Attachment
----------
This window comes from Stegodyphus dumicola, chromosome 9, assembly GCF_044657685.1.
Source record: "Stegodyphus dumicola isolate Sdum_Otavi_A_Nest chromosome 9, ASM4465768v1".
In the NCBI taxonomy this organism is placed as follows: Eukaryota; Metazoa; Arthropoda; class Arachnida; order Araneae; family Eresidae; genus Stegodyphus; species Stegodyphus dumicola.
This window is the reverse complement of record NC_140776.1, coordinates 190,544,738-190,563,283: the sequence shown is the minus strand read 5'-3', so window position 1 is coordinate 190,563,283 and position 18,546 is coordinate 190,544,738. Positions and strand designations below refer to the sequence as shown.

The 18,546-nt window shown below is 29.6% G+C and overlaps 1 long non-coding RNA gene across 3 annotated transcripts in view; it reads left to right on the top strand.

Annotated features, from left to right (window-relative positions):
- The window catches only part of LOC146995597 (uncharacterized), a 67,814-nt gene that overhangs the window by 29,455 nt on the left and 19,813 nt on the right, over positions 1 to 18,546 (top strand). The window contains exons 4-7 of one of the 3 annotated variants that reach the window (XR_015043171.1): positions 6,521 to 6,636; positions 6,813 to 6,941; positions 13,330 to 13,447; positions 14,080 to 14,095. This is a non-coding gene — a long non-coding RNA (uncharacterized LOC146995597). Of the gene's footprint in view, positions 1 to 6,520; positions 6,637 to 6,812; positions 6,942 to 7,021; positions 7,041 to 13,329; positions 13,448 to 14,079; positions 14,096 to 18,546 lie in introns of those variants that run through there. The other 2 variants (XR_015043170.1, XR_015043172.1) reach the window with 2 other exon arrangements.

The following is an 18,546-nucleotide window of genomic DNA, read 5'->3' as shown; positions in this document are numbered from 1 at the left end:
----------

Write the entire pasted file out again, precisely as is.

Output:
This window comes from Stegodyphus dumicola, chromosome 9, assembly GCF_044657685.1.
Source record: "Stegodyphus dumicola isolate Sdum_Otavi_A_Nest chromosome 9, ASM4465768v1".
In the NCBI taxonomy this organism is placed as follows: Eukaryota; Metazoa; Arthropoda; class Arachnida; order Araneae; family Eresidae; genus Stegodyphus; species Stegodyphus dumicola.
This window is the reverse complement of record NC_140776.1, coordinates 190,544,738-190,563,283: the sequence shown is the minus strand read 5'-3', so window position 1 is coordinate 190,563,283 and position 18,546 is coordinate 190,544,738. Positions and strand designations below refer to the sequence as shown.

The 18,546-nt window shown below is 29.6% G+C and overlaps 1 long non-coding RNA gene across 3 annotated transcripts in view; it reads left to right on the top strand.

Annotated features, from left to right (window-relative positions):
- The window catches only part of LOC146995597 (uncharacterized), a 67,814-nt gene that overhangs the window by 29,455 nt on the left and 19,813 nt on the right, over positions 1 to 18,546 (top strand). The window contains exons 4-7 of one of the 3 annotated variants that reach the window (XR_015043171.1): positions 6,521 to 6,636; positions 6,813 to 6,941; positions 13,330 to 13,447; positions 14,080 to 14,095. This is a non-coding gene — a long non-coding RNA (uncharacterized LOC146995597). Of the gene's footprint in view, positions 1 to 6,520; positions 6,637 to 6,812; positions 6,942 to 7,021; positions 7,041 to 13,329; positions 13,448 to 14,079; positions 14,096 to 18,546 lie in introns of those variants that run through there. The other 2 variants (XR_015043170.1, XR_015043172.1) reach the window with 2 other exon arrangements.

The following is an 18,546-nucleotide window of genomic DNA, read 5'->3' as shown; positions in this document are numbered from 1 at the left end: